During June and July, we undertook some long-awaited major work on our house. We re-tiled the kitchen and one of the bathrooms, re-painted the roof and the walls inside and outside. There was also some plumbing work to be done, as well as the replacement of the stove, dishwasher, and some light fittings, as well as a (long) bed for David. We even got to replace our threadbare carpets towards the end of the year. As a result, the house is now a lot more pleasant to live in.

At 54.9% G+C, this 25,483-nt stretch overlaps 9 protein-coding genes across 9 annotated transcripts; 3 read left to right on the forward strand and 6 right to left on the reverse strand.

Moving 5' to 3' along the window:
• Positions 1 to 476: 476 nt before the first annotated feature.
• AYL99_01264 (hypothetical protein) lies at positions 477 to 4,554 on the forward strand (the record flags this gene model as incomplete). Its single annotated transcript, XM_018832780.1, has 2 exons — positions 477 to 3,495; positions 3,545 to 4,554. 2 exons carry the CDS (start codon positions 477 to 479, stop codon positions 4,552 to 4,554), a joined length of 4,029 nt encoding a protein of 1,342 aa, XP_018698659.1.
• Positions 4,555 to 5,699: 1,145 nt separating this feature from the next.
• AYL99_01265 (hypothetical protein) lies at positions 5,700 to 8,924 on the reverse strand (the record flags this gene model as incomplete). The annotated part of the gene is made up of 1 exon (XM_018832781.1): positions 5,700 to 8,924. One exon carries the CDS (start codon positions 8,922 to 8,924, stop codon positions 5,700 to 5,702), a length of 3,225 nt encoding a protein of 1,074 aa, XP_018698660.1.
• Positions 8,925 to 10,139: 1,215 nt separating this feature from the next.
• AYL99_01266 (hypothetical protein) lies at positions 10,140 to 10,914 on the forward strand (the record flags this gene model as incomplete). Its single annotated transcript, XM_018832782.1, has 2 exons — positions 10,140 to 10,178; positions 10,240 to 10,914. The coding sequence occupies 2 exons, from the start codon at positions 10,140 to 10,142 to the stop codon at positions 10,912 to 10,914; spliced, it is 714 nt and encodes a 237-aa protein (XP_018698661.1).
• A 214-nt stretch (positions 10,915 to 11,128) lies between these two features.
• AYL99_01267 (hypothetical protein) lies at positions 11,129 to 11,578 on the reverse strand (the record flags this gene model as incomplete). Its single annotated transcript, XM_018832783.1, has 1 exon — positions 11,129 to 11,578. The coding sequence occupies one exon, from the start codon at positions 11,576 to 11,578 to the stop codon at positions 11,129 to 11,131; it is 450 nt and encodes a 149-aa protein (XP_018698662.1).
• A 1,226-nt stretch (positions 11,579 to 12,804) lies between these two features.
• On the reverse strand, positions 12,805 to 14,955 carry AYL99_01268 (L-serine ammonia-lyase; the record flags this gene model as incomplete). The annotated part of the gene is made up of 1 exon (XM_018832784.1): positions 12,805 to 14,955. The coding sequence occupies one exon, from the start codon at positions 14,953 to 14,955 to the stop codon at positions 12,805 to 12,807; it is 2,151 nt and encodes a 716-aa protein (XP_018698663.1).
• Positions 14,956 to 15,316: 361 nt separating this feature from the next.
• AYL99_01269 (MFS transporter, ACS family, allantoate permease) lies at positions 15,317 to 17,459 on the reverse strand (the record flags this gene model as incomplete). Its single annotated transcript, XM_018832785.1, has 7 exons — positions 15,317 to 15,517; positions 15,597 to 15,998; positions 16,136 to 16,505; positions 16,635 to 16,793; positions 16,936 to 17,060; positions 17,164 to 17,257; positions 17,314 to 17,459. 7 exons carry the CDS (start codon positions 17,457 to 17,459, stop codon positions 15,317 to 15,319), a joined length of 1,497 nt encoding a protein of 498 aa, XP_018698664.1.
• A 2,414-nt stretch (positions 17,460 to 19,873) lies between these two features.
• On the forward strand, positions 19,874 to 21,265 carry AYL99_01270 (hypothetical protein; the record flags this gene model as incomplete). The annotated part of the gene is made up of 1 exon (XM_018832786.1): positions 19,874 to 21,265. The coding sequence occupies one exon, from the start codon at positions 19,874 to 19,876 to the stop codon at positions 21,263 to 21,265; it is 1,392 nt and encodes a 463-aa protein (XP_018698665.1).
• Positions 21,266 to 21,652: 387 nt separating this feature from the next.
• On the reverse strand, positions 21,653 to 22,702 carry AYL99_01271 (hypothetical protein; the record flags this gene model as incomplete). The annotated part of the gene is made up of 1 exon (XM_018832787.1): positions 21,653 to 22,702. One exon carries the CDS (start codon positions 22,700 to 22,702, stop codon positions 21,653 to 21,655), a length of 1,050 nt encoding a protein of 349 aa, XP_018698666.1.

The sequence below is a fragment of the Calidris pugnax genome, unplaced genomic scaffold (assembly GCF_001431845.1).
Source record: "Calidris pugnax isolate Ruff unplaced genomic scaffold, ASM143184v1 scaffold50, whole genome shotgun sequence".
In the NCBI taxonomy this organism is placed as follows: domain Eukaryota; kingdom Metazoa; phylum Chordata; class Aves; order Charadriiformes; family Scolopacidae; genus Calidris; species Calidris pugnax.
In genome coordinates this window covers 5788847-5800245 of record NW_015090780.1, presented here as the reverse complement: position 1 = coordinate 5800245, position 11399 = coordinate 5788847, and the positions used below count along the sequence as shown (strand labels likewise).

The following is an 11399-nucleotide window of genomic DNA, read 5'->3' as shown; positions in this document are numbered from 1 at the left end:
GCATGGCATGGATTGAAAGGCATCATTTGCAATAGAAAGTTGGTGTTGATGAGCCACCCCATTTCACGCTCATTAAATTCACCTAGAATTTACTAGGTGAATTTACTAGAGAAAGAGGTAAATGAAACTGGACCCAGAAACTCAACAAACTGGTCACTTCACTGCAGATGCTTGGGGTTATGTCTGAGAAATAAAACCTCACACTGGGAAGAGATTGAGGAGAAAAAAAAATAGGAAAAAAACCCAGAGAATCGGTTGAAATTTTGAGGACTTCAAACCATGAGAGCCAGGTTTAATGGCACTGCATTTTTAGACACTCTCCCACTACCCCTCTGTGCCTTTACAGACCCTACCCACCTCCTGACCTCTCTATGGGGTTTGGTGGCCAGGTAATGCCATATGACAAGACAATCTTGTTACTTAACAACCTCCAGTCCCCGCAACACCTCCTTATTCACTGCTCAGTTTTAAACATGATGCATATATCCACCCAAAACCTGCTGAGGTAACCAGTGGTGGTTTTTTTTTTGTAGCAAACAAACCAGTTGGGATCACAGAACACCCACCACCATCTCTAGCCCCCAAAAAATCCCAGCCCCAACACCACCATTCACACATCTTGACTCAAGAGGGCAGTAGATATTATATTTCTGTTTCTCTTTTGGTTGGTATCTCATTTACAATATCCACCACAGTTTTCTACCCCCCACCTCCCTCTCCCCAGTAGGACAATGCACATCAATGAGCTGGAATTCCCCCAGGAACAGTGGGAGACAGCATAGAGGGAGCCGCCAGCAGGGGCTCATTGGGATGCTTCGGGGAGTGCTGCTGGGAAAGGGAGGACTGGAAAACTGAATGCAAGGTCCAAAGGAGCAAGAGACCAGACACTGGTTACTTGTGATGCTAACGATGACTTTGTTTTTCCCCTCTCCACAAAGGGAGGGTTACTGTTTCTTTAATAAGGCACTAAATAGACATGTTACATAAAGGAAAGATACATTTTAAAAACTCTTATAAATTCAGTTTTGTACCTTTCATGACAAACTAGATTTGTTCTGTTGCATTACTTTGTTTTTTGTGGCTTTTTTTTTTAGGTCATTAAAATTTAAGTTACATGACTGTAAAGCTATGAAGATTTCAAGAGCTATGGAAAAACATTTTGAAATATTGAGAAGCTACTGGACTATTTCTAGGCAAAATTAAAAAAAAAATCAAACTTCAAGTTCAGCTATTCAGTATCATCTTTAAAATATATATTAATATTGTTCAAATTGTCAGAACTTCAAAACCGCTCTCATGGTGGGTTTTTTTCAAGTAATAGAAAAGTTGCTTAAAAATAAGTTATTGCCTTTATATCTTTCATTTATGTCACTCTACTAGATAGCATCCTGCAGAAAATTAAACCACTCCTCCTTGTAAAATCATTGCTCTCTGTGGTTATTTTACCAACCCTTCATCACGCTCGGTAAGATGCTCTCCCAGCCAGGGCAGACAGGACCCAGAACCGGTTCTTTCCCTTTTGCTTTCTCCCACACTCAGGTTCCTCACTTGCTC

On 11 September, many people around the world commemorated the anniversary of a very significant event that involved about 3000 people (9/11). However, there was very little commentary about the 100th anniversary of another event in Johannesburg that arguably had an even greater effect on world history. Mahatma Gandhi's passive resistance movement (known as Satyagraha or 'truth force') was founded on 11 September 1906 at a meeting of more than 3000 people at the Empire Theatre (then at the corner of Commissioner and Ferreira streets) that was set up to protest against the Transvaal Asiatic Law Amendment Ordinance that required Indians to carry passes, forced segregation of living and working, and disallowed new immigration (even for returning soldiers after the Anglo-Boer War). Those assembled resolved to go to prison rather than to submit to a degrading law. The philosophy of passive resistance promotes "non-violent, non-cooperation which calls for self-sacrifice and willingness to undergo suffering without resorting to violence no matter what the provocation". This was a radical alternative to violence, that inspired major changes in India. Martin Luther King employed this same approach to bring about political changes in the USA, as did various South African people like Nelson Mandela. South Africa celebrates Heritage Day on 24 September, and one of the activities on that day was a Historical Tour of Johannesburg Gandhi sites, led by Eric Itzkin who has written a book on Gandhi. It was fascinating to visit places in Troyeville, Newtown, and the city centre where Gandhi lived and worked at various times, as well as the Old Fort prison in Braamfontein where Gandhi was incarcerated (as were people like Nelson Mandela later).